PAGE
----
Compensatory damages are awarded to compensate for actual harm resulted from the defendant’s defamation. Some types of actual harm include impaired reputation and standing in the plaintiff’s community, personal humiliation, mental anguish and suffering, loss of employment opportunities, and the cost of trying to mitigate the harm from defendant’s libel. There are two types of compensatory damages – (1) special damages and (2) general damages.

Special damages are based on economic harm where there are losses or injuries to the plaintiff’s property, business, occupation or profession. To claim special damages, the specific amount of economic harm must be identified.

General damages are for other damages that are not under special damages. The amount of general damages may be difficult to assess and the jury generally has the discretion to determine the award amount after weighing all the facts.

Nominal Damages 

In defamation per se claims, a plaintiff may be able to recover nominal damages even if the plaintiff does not show any actual injury resulted from the defamation per se.  Nominal damages are small monetary awards to vindicate a plaintiff’s good name.

Punitive Damages 

Plaintiffs can seek punitive damages in defamation claims. Punitive damages are intended to punish the defendant and meant to deter the defendant from repeating the defamatory conduct. The amount in punitive damages depend on several factors, such as degree of defendant’s malice or wanton or willful conduct.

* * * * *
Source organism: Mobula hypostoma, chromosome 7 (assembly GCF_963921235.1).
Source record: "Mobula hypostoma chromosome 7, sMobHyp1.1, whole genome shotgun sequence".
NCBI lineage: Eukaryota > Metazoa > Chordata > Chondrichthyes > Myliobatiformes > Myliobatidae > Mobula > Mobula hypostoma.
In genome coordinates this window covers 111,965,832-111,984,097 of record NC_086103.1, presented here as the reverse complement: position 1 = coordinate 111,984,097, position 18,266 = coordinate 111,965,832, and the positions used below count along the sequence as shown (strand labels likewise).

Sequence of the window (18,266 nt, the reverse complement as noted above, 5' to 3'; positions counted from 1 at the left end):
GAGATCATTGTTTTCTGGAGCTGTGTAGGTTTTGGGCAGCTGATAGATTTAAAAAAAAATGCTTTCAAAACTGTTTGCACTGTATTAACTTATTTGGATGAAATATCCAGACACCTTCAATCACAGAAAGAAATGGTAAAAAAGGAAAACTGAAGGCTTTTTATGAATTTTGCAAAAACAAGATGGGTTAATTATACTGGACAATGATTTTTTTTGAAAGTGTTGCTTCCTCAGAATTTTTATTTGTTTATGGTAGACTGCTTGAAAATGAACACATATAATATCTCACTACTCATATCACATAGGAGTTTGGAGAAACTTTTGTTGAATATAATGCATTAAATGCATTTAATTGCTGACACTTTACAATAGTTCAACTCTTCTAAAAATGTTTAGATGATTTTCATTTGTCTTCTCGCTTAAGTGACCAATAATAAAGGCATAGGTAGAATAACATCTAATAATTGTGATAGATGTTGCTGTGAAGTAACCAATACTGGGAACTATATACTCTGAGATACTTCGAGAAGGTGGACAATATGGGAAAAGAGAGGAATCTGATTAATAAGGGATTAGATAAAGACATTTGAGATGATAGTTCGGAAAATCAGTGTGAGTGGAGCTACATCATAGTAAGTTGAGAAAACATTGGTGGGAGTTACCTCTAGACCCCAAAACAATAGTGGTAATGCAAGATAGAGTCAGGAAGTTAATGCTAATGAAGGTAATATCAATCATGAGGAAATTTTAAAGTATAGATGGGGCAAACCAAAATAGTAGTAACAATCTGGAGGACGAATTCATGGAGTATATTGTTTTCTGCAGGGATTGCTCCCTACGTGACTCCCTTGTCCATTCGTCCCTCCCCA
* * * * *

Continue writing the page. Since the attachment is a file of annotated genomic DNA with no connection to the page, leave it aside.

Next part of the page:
Keep in mind, the damages a plaintiff may seek depends on the type of defamation, whether the plaintiff is a public or private figure and whether the defamatory statement is related to a private or public concern. For example, in Wal-Mart Stores, Inc. v. Kordon, 656 So.2d 528, 529 (Fla. Dist. Ct. App. 1995), the Court held that a defamation claim, where defamation involves a private person and a private matter, requires a showing of malice.  In other words, a private person seeking punitive damages for defamation must show the defendant’s defamatory statement constitutes “willful, wanton and intentional misconduct.”

Media Defendants

Under Florida law, a prospective plaintiff is required to give a media defendant notice five days before initiating a civil action for defamation. § 770.01, Fla. Stat. (2023). The notice must specify the alleged false and defamatory statements contained in the article or broadcast. Further, section 770.02, limits the amount of damages a plaintiff may recover where: (1) the statements were published in good faith; (2) the statements were false due to an honest mistake of facts; (3) there were reasonable grounds for believing the statements were true; and (4) a full and fair correction, apology, or retraction was published or broadcast within a specific time period.

Florida courts have interpreted these conditions to be necessary protections to ensure the delicate balance between preventing tortious injury resulting from defamatory statements and protecting the constitutional right to free speech.

The notice requirement is a condition precedent. That is, failure to give notice could result in a dismissal of a later lawsuit.

Conclusion

If you would like more information on defamation – either because you want to pursue a defamation claim or want to defend against an existing claim – please contact a member of our team today.

Romano Law can provide guidance on defamation in New York, California and Florida.

 

Photo by aurora.kreativ on Unsplash